Herald View: Would the PM ‘CARE’ to Clarify?

The ongoing hearing in the Delhi HC on the legal standing of the three-year old PM CARES Fund provides a fascinating insight into the working and thinking of the Union government

Herald View: Would the PM ‘CARE’ 
to Clarify?

Herald View

The ongoing hearing in the Delhi High Court on the legal standing of the three-year old PM CARES (Prime Minister’s Citizen Assistance and Relief in Emergency Situations) Fund provides a fascinating insight into the working and thinking of the Union government. Seemingly unaware of the inherent irony, the government is arguing in court that the fund is not part of the government. Why, then, is the government a party to the hearing is not clear. If it is not indeed the ‘State’ in legal terminology, the petition prayed, the government should publicise the fact, because in the public mind, the PM CARES Fund is associated with the government, not least because it is administered from the Prime Minister’s Office, uses the office of the PM, emblem of the State, the Ashoka Chakra, and the domain name ‘gov.in’ for its website. The petition had urged the court to direct the Union government to stop extending secretarial support to the fund and thus perpetuate the impression that the fund is ‘official’. Even after dragging its feet for over a year, the government, in its affidavit filed on 28 January held that the fund was being administered in exactly the same way as the PM’s National Relief Fund, which is indeed a part of the government. The PMO had filed a one-page reply in July last year, which the Delhi High Court ruled was inadequate. In September, the government was given four more weeks to file its response and the next date of hearing was fixed for January 31. In its latest affidavit, an under secretary at the PMO has reiterated old arguments that the fund is a private charitable trust and has nothing to do with the government at the Centre or in states. It argues that the donations received are voluntary and the fund does not accept donations from the government. Since the donations do not go to the Consolidated Fund of India and because the government has no control over it, it cannot be held to be a public authority, the affidavit reiterated. It brushes aside the appointment of three seniormost cabinet ministers as trustees and the fund being managed by a joint secretary at the PMO by holding that it is merely for administrative convenience.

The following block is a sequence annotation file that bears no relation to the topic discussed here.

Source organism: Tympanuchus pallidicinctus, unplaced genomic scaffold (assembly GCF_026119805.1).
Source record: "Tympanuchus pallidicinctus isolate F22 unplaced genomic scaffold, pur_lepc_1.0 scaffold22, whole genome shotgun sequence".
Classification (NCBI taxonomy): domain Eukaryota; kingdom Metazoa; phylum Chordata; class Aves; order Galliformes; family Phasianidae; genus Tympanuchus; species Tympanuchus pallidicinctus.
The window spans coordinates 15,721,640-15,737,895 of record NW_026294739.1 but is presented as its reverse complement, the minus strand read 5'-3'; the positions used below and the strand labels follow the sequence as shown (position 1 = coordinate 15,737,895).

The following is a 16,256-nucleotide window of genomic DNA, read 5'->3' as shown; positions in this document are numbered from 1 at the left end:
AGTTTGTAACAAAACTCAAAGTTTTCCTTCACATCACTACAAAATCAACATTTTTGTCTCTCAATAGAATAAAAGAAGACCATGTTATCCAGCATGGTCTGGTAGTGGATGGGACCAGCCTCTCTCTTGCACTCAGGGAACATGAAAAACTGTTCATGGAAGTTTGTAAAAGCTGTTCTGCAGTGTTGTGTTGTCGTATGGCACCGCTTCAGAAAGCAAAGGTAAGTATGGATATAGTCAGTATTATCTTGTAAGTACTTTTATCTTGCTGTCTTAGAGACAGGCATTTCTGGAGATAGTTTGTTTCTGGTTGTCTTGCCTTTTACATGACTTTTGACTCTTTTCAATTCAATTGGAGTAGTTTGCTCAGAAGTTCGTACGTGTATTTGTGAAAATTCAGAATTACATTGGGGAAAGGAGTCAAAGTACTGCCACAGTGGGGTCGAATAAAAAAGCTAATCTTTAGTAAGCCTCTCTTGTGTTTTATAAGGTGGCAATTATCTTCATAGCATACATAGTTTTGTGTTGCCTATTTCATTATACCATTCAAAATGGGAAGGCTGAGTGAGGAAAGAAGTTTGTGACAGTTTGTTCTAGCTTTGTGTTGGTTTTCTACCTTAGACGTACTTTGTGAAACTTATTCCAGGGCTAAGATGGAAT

If the PMO’s argument is accepted to be valid, as the counsel for the petitioner pointed out, what would prevent chief ministers or DMs (district magistrates) from floating private charitable trusts from their offices? It would set a precedent for ministers in the states and the bureaucrats to appeal for donations to the private trusts and avoid public scrutiny, just like the PM CARES Fund. A former Vice President, several Union ministers and the cabinet secretary have appealed for donations to the PM CARES Fund. The precedent would allow the private trusts set up by public servants to claim that they are not ‘public authority’ under the law and hence not liable to respond to RTI queries. Even as the hearing continues in the Delhi High Court, it is still not clear why the PM CARES Fund was set up in the first place in March 2020. The Prime Minister’s National Relief Fund (PMNRF) and the National Disaster Response Fund (NDRF) were already there and both continue to receive donations from the public. Where was the need for another private fund? Both these funds are liable to be audited by the Comptroller and Auditor General of India (CAG) and are public authorities deemed under the RTI Act. What is so special, then, about the PM CARES Fund? The Supreme Court of India saw nothing wrong in 2020 in yet another charitable trust set up to cope with the pandemic; but the persistent refusal of the PMO to allow public scrutiny of the fund and answer questions raises suspicion. Within a week after the fund was set up, it received several thousand crores of rupees by way of donations. Public and private sector employees were forced to donate a day’s salary to the fund. Corporate donations and donations from foreign countries were permitted and income tax exemptions allowed. Funds set aside for corporate social responsibility (CSR) were permitted to be donated to the PM CARES, brushing aside objections that it would lead to double tax exemption and be a regressive incentive. Finally, unlike in the case of PMNRF and the NDRF, funds from PM CARES cannot be transferred to states. And yet PM CARES Fund failed to utilise more than a third of the donations received to cope with the pandemic. What is it that the PMO wants to hide?

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